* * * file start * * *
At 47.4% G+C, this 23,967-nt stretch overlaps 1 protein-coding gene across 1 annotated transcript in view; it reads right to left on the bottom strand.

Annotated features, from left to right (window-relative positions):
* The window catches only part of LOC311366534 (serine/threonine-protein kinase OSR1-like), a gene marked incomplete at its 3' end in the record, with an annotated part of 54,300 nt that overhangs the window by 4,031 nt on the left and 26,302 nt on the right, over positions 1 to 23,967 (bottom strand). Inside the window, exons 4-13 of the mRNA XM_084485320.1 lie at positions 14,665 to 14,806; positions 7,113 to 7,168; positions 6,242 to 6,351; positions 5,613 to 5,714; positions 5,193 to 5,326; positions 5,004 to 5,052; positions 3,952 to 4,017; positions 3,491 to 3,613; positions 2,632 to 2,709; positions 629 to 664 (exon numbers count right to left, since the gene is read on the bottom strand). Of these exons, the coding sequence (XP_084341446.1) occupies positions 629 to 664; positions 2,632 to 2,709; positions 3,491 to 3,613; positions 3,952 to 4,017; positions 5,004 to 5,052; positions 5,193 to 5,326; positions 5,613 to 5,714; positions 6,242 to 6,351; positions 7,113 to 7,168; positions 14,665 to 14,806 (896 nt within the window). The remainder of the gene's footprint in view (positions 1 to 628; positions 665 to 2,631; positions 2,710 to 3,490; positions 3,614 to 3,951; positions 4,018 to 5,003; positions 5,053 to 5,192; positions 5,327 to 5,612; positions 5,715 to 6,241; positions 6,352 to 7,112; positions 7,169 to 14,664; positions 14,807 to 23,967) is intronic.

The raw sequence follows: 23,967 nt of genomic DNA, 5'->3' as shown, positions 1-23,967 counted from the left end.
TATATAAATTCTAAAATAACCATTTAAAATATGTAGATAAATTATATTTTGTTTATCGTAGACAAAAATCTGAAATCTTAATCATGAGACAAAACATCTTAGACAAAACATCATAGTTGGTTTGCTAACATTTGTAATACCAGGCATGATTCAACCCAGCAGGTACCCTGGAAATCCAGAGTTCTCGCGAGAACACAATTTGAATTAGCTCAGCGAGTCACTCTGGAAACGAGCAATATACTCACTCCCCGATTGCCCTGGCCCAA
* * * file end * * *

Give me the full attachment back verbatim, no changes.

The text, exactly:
At 47.4% G+C, this 23,967-nt stretch overlaps 1 protein-coding gene across 1 annotated transcript in view; it reads right to left on the bottom strand.

Annotated features, from left to right (window-relative positions):
* The window catches only part of LOC311366534 (serine/threonine-protein kinase OSR1-like), a gene marked incomplete at its 3' end in the record, with an annotated part of 54,300 nt that overhangs the window by 4,031 nt on the left and 26,302 nt on the right, over positions 1 to 23,967 (bottom strand). Inside the window, exons 4-13 of the mRNA XM_084485320.1 lie at positions 14,665 to 14,806; positions 7,113 to 7,168; positions 6,242 to 6,351; positions 5,613 to 5,714; positions 5,193 to 5,326; positions 5,004 to 5,052; positions 3,952 to 4,017; positions 3,491 to 3,613; positions 2,632 to 2,709; positions 629 to 664 (exon numbers count right to left, since the gene is read on the bottom strand). Of these exons, the coding sequence (XP_084341446.1) occupies positions 629 to 664; positions 2,632 to 2,709; positions 3,491 to 3,613; positions 3,952 to 4,017; positions 5,004 to 5,052; positions 5,193 to 5,326; positions 5,613 to 5,714; positions 6,242 to 6,351; positions 7,113 to 7,168; positions 14,665 to 14,806 (896 nt within the window). The remainder of the gene's footprint in view (positions 1 to 628; positions 665 to 2,631; positions 2,710 to 3,490; positions 3,614 to 3,951; positions 4,018 to 5,003; positions 5,053 to 5,192; positions 5,327 to 5,612; positions 5,715 to 6,241; positions 6,352 to 7,112; positions 7,169 to 14,664; positions 14,807 to 23,967) is intronic.

The raw sequence follows: 23,967 nt of genomic DNA, 5'->3' as shown, positions 1-23,967 counted from the left end.
TATATAAATTCTAAAATAACCATTTAAAATATGTAGATAAATTATATTTTGTTTATCGTAGACAAAAATCTGAAATCTTAATCATGAGACAAAACATCTTAGACAAAACATCATAGTTGGTTTGCTAACATTTGTAATACCAGGCATGATTCAACCCAGCAGGTACCCTGGAAATCCAGAGTTCTCGCGAGAACACAATTTGAATTAGCTCAGCGAGTCACTCTGGAAACGAGCAATATACTCACTCCCCGATTGCCCTGGCCCAA